Author Topic: Touring bikes...  (Read 6845 times)

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Offline Cat

Touring bikes...
« on: February 18, 2013, 04:32:36 am »
Hello!

I have started to plan my very first tour on a bike  :)

I´m looking for a bike to ride the TransAm this sommer. I´ve read some of the previous threads about touring bikes here but decided to bring it up again, since I have some questions that aren´t brought up in those treads.

Are there any touring bikes that are known to be more comfortable for women, with women´s geometry?

I wish to travel fairly light. I figure it will add up to 10-15 kg (20-30 lbs) or so. Bikes like Surley LHT seems nice but they are built to carry much more weight than that - so maybe I can do with a lighter bike?

I also find it hard to decide whether I should buy the bike here in Sweden or in the US. Buying it in Sweden would give me time to get used to it (I normally ride a very light carbon) but it would be much more expensive, the variety of bikes would be limited and then some hassle bringing it over (extra charge and the great risk of delay and disappearing). It might be easier to buy the bike in the US and just bring my own saddle..
And if so - does anyone here know of a good bike store in or close to Portland?

This may be a very very stupid question but the most common answer is that you have to try out different bikes carefully and see if you like them or not. How does that work? Do the stores lend you the bikes or do they put you up on a trainer in the store?

Every little bit of information is very much appreciated!

Greetings!
Cat

Online Pat Lamb

Re: Touring bikes...
« Reply #1 on: February 18, 2013, 07:36:30 am »
Interesting questions, Cat.  I'll tackle some, and I'm sure others will put in their two cents.

Outside of recumbents, there's two things that could affect comfort differently for a woman than a man: frame dimensions and saddle.  Many of us get the saddle we like (Brooks for me!) and put them on all our bikes.  Many women have shorter torsos relative to leg length, so some bicycles for women are made with shorter top tubes for a given seatpost length than the corresponding seatpost-sized bike for men.  Terry makes some in racing and touring geometry, and Trek has some women-specific models, but Trek's WSD line doesn't include their touring bike (520).  If you're not an extreme case, some of the difference can be made up if your dealer will swap the stem for a shorter one, but this may affect the handling in extreme cases.

If you buy a stock touring specific model, everything is tilted towards reliability with a heavier load, and the bike ends up heavier as a result.  The frame and fork on the Surly LHT is perhaps 2 pounds heavier than your carbon frame and fork, but you'll also get attachments for racks; heftier tires that carry more weight at lower pressure, cushion the ride, and wear long (and may resist flats better); wheels with more spokes that can support the load without breaking spokes (you hope!) and won't be unrideable if a spoke does break; and rims to support the tires.  If you buy a full custom bike, you can get the latest lightweight components, but most stock touring bikes back down a level or two, and the cheaper components add a pound or two.  Note that you often need to allow 2-6 months lead time to buy full custom, and you pay an extra $2,000.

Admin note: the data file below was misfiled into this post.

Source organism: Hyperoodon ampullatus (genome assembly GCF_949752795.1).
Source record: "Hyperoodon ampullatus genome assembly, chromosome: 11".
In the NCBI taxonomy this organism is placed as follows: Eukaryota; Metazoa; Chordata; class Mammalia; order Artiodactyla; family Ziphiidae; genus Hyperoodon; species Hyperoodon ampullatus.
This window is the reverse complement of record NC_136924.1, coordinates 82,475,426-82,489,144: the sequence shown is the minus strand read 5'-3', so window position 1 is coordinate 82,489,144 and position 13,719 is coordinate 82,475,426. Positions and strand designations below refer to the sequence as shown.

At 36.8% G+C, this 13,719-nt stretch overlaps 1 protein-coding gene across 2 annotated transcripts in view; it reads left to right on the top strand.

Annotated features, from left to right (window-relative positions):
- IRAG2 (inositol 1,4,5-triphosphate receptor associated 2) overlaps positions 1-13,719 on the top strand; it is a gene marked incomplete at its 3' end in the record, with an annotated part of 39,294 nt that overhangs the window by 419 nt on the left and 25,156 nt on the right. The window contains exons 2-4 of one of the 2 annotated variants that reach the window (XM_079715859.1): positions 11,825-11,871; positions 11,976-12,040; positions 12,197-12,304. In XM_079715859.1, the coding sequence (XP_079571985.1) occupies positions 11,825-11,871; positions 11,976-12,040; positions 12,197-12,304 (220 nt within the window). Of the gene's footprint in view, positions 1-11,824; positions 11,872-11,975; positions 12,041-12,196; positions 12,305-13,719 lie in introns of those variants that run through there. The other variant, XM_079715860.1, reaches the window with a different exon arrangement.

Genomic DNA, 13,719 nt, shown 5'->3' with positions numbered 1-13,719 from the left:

Do you need all that?  Maybe not, but be very careful trying to carry 20-30 pounds extra on a lightweight carbon bike.  It's not built to carry a load, and you may well induce shimmy or break the bike if you load it up.  The alternative is to carry the load on your back, and I, for one, would not even consider carrying a 30-pound backpack on a bike.  It would be hot, sweaty, and can injure your back.

How did you buy your current bike?  Buying a touring bike can be like that, if you can find a store that has them in your size in stock.  Leave them with a credit card or ID, take it out for a spin, see if you like it.  Or hop on a trainer and see if it fits you.  There are a couple of extra "gotchas" with a touring bike.  First, not many stores carry them, and they often sell out early in the season.  By the end of May, they're usually gone.  Second, especially if you carry substantial weight in a handlebar bag or front panniers, the handling loaded will be different than unloaded handling, so the test rides where you picked out your favorite won't mean anything for loaded riding.  (I named my bike Iron Pig because it was made of steel and handled like a pig...)

I won't address the buy and train at home vs. buy on site and ride question; I think there's arguments to be made on either side, but it boils down to your choice.

Pat

P.S.  Just thought of Bruce Gordon (bgcycles.com).  You might see if one of the semi-custom BLTs he has left would fit you.  He was featured in the latest Adventure Cycling magazine, and I bet he could sell you a bike now and ship it to your starting point for when you're ready to leave.

Offline paddleboy17

Re: Touring bikes...
« Reply #2 on: February 18, 2013, 10:34:19 am »
I personally cannot imagine showing up, buying a bike, and then doing the TransAmerica.  I know some people just hop on a bike and ride, but I am bit more cautious than that.

So I think there is an argument for buying a bike in Sweden, doing some test tours, and then shipping your gear to the US.  You might not be traveling as light as you think will be traveling.

Lots of people ride LHTs as their only bike, and I am sure that one would suit you just fine if the local bike shop can get the fit right. 

Should you be a challenge to fit, I might make a plug for Gunnar.  Gunnar is the more off the shelf brand for Waterford bikes.  A favorite bike shop of mine has a large client base of petite Hispanic women, that have all been fitted with Gunnar bikes.   I have no idea how a bike shop in the Detroit suburbs of Michigan developed a large client base of petite Hispanic women, but they are all happily riding Gunnar bikes.